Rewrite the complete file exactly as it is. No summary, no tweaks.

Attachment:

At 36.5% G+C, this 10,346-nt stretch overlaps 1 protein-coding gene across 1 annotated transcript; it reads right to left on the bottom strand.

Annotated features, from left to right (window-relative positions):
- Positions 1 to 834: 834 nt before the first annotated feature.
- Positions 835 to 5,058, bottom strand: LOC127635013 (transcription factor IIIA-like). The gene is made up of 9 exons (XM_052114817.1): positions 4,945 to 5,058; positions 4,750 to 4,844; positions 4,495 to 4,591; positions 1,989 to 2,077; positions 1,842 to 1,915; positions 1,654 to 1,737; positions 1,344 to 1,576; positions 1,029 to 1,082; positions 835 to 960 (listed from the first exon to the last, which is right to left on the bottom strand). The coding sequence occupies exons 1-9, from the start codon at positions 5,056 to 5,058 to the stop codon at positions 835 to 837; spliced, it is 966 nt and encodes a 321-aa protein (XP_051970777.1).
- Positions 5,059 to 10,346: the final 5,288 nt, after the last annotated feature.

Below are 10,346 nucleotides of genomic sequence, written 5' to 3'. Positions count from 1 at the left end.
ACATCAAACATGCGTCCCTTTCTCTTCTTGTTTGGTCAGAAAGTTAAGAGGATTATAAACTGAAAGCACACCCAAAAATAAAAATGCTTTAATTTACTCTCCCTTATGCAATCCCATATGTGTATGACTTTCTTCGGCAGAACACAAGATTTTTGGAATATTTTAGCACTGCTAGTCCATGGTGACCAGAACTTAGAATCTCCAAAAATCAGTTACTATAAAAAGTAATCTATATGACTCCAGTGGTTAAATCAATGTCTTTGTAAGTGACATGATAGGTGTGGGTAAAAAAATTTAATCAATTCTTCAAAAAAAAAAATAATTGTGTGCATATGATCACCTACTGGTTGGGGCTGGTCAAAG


At 36.5% G+C, this 10,346-nt stretch overlaps 1 protein-coding gene across 1 annotated transcript; it reads right to left on the bottom strand.

Annotated features, from left to right (window-relative positions):
- Positions 1 to 834: 834 nt before the first annotated feature.
- Positions 835 to 5,058, bottom strand: LOC127635013 (transcription factor IIIA-like). The gene is made up of 9 exons (XM_052114817.1): positions 4,945 to 5,058; positions 4,750 to 4,844; positions 4,495 to 4,591; positions 1,989 to 2,077; positions 1,842 to 1,915; positions 1,654 to 1,737; positions 1,344 to 1,576; positions 1,029 to 1,082; positions 835 to 960 (listed from the first exon to the last, which is right to left on the bottom strand). The coding sequence occupies exons 1-9, from the start codon at positions 5,056 to 5,058 to the stop codon at positions 835 to 837; spliced, it is 966 nt and encodes a 321-aa protein (XP_051970777.1).
- Positions 5,059 to 10,346: the final 5,288 nt, after the last annotated feature.

Below are 10,346 nucleotides of genomic sequence, written 5' to 3'. Positions count from 1 at the left end.
ACATCAAACATGCGTCCCTTTCTCTTCTTGTTTGGTCAGAAAGTTAAGAGGATTATAAACTGAAAGCACACCCAAAAATAAAAATGCTTTAATTTACTCTCCCTTATGCAATCCCATATGTGTATGACTTTCTTCGGCAGAACACAAGATTTTTGGAATATTTTAGCACTGCTAGTCCATGGTGACCAGAACTTAGAATCTCCAAAAATCAGTTACTATAAAAAGTAATCTATATGACTCCAGTGGTTAAATCAATGTCTTTGTAAGTGACATGATAGGTGTGGGTAAAAAAATTTAATCAATTCTTCAAAAAAAAAAATAATTGTGTGCATATGATCACCTACTGGTTGGGGCTGGTCAAAG